And you, my father, there on the sad height,
Curse, bless, me now with your fierce tears, I pray.
“Do not go gentle into that good night,” Dylan Thomas
As far as I can tell
I’m nothing like a princess…
Take these girly arms
And ever keep me
“Thirsty,” The National
The last thing my father said was a request for me to help him to the bathroom. He was wheelchair bound, and his breathing had been labored for months.
I suggested the bed pan, but he added he needed to have a bowel movement.
When the nurses came to help him, he became unresponsive there on the toilet of the rehabilitation center he had just moved into with my mother, and within a hour, he was declared dead at the nearby hospital.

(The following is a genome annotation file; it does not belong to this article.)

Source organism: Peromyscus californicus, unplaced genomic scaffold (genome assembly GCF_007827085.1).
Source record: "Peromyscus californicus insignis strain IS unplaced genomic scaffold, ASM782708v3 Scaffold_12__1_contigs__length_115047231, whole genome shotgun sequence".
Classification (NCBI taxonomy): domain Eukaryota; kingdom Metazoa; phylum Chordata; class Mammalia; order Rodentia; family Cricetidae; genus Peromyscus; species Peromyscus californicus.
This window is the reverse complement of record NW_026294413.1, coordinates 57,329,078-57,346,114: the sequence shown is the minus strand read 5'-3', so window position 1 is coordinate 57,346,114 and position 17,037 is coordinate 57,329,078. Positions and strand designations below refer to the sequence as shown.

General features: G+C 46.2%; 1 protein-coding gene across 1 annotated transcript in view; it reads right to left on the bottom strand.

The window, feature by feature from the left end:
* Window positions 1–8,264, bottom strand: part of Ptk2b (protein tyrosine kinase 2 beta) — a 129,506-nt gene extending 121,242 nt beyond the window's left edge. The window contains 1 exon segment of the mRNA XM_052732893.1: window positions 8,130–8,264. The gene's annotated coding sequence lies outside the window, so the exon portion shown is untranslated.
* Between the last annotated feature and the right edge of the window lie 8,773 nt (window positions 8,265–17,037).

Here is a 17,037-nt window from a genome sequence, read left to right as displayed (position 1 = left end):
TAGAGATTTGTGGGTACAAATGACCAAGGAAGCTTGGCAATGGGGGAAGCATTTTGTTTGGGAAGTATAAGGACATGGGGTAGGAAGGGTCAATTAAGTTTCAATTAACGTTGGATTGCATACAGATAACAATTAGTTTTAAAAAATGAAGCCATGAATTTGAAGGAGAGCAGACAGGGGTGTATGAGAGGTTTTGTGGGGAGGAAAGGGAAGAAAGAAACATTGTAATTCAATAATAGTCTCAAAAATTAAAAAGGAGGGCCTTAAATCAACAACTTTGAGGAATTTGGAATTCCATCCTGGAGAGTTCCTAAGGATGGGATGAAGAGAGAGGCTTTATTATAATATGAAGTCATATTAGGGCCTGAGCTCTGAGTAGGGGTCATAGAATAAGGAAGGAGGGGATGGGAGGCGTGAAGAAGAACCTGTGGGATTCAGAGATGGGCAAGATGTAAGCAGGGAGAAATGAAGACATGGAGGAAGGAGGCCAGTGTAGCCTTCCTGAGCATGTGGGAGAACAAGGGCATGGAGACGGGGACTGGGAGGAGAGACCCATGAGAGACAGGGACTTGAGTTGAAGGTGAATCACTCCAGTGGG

What an awful way to slip from this earth, simply asking for help to have a bowel movement.
My father died in the bathroom like Elvis Presley, who my parents idolized throughout my childhood—a cultural phenomenon that should have signaled for me the horrifying leveling of death.
My father’s death, possibly as any man’s father’s death, has forced me to examine again how I have navigated self-worth my entire life, measuring my masculinity always against the unspoken monument of my father.
This summer of my 56th year, then, continues my battle with self-worth, a life of anxiety driven often by insecurity and low self-esteem.
When I first moved to higher education in 2002, I soon secured my first book contract with a respected academic publisher, Peter Lang USA, because of the kindness of a colleague and then a distant but treasured scholar-mentor, Joe Kincheloe.